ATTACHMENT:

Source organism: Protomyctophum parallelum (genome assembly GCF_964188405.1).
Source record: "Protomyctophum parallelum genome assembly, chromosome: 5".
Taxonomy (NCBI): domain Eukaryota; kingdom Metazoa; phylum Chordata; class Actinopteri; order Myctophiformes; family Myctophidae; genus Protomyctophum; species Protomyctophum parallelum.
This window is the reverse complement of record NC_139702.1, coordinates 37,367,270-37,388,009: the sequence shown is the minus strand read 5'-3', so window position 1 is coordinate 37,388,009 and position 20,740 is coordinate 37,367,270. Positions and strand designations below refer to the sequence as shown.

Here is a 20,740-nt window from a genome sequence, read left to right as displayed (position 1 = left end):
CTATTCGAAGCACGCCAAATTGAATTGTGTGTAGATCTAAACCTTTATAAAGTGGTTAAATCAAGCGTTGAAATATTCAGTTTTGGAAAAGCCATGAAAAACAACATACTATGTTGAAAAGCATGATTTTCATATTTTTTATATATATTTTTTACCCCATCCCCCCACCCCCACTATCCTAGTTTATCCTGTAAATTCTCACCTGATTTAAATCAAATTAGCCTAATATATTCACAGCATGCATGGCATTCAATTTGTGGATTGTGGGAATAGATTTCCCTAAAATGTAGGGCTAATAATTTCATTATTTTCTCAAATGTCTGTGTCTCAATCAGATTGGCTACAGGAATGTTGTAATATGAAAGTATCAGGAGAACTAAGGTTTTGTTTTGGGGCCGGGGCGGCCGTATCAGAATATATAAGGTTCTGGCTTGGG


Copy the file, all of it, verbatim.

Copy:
Source organism: Protomyctophum parallelum (genome assembly GCF_964188405.1).
Source record: "Protomyctophum parallelum genome assembly, chromosome: 5".
Taxonomy (NCBI): domain Eukaryota; kingdom Metazoa; phylum Chordata; class Actinopteri; order Myctophiformes; family Myctophidae; genus Protomyctophum; species Protomyctophum parallelum.
This window is the reverse complement of record NC_139702.1, coordinates 37,367,270-37,388,009: the sequence shown is the minus strand read 5'-3', so window position 1 is coordinate 37,388,009 and position 20,740 is coordinate 37,367,270. Positions and strand designations below refer to the sequence as shown.

Here is a 20,740-nt window from a genome sequence, read left to right as displayed (position 1 = left end):
CTATTCGAAGCACGCCAAATTGAATTGTGTGTAGATCTAAACCTTTATAAAGTGGTTAAATCAAGCGTTGAAATATTCAGTTTTGGAAAAGCCATGAAAAACAACATACTATGTTGAAAAGCATGATTTTCATATTTTTTATATATATTTTTTACCCCATCCCCCCACCCCCACTATCCTAGTTTATCCTGTAAATTCTCACCTGATTTAAATCAAATTAGCCTAATATATTCACAGCATGCATGGCATTCAATTTGTGGATTGTGGGAATAGATTTCCCTAAAATGTAGGGCTAATAATTTCATTATTTTCTCAAATGTCTGTGTCTCAATCAGATTGGCTACAGGAATGTTGTAATATGAAAGTATCAGGAGAACTAAGGTTTTGTTTTGGGGCCGGGGCGGCCGTATCAGAATATATAAGGTTCTGGCTTGGG